Paramedics point to problems with employer’s fatigue management policy

As the NSW Ambulance service addresses union concerns regarding worker fatigue, HC speaks to an employment lawyer about the legalities of sleep-deprivation.

Paramedics point to problems with employer’s fatigue management policy
The NSW Ambulance service is facing complaints from employees over an allegedly “flawed” roster system which leaves employees to take up the slack while other officers are paid to sleep in.
Alleged problems with NSW Ambulance’s fatigue management policy and staffing issues has led the paramedics union to the state’s Industrial Relations Commission to call for minimum operating levels to be maintained at all times, the Illawarra Mercury reported.
Health Services Union Illawarra sub-branch president David McCormack says the current fatigue management policy often results in only half the region’s stations being fully operational at the start of day shift.
‘’The current on-call arrangements at a number of Illawarra stations means that paramedics are regularly called back in at night after a 12-hour shift,’’ McCormack told the Illawarra Mercury.
‘’These paramedics then need to take advantage of a ‘’sleep-in’’ the next morning to combat fatigue before they start their next shift.
‘’So the Illawarra commences many shifts with less available ambulances than it should have – and those that are available have to cover a larger area to make up the shortfall.
However, NSW Ambulance says the Illawarra region is fully staffed. 
‘’NSW Ambulance is continuing to work proactively to address union concerns regarding fatigue and other staffing issues and will return to the NSW IRC on Monday,’’ a spokesman says.
One of the major legal risks that employers whose staff don’t get enough sleep could face is a worker’s compensation claim, says Hannah Ellis, Principal at The Workplace employment lawyers.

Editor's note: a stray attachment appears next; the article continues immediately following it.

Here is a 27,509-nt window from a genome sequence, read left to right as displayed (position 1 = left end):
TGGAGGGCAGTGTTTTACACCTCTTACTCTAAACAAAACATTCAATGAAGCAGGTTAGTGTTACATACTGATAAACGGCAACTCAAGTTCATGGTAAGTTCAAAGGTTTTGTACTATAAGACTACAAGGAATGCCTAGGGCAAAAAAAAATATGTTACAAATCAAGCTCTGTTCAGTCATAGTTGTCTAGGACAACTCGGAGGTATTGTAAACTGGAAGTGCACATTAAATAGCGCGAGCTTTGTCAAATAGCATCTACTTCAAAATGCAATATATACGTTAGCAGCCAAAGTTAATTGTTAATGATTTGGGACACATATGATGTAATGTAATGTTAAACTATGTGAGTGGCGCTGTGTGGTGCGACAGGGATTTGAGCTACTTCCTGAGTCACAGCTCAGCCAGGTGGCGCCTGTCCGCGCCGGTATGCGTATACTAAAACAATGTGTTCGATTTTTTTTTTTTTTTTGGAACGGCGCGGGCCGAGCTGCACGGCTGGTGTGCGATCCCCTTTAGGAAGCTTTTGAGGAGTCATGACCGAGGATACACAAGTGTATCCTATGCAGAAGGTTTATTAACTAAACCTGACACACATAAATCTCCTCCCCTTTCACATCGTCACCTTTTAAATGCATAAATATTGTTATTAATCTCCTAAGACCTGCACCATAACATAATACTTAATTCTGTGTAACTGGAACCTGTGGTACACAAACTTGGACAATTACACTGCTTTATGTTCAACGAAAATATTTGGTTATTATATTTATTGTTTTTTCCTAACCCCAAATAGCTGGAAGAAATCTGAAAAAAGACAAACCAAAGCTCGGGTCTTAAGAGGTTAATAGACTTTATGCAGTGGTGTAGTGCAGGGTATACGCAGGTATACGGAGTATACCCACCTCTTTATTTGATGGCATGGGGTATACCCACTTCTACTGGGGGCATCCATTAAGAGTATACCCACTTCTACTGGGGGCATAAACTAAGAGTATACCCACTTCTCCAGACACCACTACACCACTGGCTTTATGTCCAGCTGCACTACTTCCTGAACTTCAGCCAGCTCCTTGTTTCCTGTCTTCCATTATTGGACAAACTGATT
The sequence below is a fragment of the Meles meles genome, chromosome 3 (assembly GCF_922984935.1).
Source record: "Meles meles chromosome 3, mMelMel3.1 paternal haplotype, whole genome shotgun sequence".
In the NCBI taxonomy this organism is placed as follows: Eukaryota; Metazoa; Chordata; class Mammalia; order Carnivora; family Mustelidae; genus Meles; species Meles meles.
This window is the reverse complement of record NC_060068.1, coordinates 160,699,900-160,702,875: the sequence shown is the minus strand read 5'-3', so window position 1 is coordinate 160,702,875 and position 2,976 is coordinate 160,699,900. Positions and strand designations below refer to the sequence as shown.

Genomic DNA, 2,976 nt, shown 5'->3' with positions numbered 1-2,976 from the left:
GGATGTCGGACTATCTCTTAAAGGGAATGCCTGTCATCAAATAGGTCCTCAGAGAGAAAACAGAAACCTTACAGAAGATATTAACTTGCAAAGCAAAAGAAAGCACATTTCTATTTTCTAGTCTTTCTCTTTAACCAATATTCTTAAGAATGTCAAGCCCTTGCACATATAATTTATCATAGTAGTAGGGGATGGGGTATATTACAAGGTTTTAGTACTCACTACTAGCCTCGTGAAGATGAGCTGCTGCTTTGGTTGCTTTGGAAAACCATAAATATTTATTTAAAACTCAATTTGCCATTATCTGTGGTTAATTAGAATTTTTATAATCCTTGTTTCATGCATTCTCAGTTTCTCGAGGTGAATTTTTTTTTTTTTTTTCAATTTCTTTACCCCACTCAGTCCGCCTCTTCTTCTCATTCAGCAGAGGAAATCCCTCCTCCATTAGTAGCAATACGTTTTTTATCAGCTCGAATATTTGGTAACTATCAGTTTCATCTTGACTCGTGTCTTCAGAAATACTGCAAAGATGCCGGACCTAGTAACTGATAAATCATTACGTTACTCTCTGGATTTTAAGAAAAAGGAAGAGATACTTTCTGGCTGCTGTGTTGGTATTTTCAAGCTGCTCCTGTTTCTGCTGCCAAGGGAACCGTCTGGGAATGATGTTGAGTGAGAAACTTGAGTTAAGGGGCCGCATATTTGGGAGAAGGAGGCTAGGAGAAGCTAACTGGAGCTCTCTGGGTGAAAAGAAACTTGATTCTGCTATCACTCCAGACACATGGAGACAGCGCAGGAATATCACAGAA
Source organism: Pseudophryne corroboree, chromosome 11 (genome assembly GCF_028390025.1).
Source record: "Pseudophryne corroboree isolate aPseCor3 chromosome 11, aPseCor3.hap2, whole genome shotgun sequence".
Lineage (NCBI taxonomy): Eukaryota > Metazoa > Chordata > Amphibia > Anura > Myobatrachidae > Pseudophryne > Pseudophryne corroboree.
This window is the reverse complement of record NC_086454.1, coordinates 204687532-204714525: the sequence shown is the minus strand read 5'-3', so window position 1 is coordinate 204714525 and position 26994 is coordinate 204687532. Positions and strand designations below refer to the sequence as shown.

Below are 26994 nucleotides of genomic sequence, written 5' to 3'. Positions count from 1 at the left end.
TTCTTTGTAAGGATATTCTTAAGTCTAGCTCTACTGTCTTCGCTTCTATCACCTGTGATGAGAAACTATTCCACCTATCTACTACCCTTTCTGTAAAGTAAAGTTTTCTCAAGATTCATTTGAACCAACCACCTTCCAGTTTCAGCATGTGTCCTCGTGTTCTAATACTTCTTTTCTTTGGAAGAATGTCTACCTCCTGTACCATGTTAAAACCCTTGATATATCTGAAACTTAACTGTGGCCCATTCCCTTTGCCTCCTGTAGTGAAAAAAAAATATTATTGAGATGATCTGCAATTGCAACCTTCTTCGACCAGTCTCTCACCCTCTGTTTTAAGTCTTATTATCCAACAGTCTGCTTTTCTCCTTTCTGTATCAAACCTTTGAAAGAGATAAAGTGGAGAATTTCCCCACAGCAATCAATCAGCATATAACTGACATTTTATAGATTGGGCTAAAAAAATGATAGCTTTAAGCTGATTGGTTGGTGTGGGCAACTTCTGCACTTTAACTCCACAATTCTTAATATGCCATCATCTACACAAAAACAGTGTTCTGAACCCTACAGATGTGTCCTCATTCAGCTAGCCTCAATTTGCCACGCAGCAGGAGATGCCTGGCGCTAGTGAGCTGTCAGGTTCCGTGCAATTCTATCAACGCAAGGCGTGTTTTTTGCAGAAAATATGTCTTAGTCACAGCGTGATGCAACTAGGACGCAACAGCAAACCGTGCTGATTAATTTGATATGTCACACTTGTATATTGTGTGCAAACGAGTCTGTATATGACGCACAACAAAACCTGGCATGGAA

“For example, an employee could lodge a workers’ compensation claim due to suffering from stress and anxiety at work as a result of excessive work hours (and the lack of adequate rest as a result),” Ellis told HC Online.
While there are no direct laws to make employers ensure that their employees get enough sleep, there is a general requirement under Work Health Safety laws for employers to provide a safe working environment, Ellis says.
“Rostering employees on a regular basis to work excessive work hours that would likely result in the employee being unable to access enough sleep could be a breach of those laws,” she says.
Employees who do not get enough sleep could also perform poorly at work, resulting in accidents and mistakes.
“The accidents and mistakes by employees could result in more general commercial legal risks for the business and claims for workers’ compensation if a worker was for example, physically injured as a result of a mistake or accident occurring in the workplace,” Ellis says.
She says sleep deprivation which impairs cognitive performance can be particularly hazardous depending on the nature of the employee’s job.

Ellis shares her top tips for on fatigue management:
  • Employers should manage their employees’ workloads to ensure that their employees can cope with the amount of work given. Employers should communicate with their employees regularly for this purpose.
  • Employers could also coach employees in managing a spike in workload by, for example, prioritising difficult and urgent tasks first and letting go of unnecessary tasks.
  • It is also important for employers to be more flexible at the workplace so that employees do not ‘burn out’ by working long hours.
  • Employers should also be mindful when providing staggered shifts to their employees. For example, employers should give their employees consistent afternoon shifts for a prolonged period instead of having sporadic rotating night to afternoon shifts, which can disrupt their sleeping pattern.
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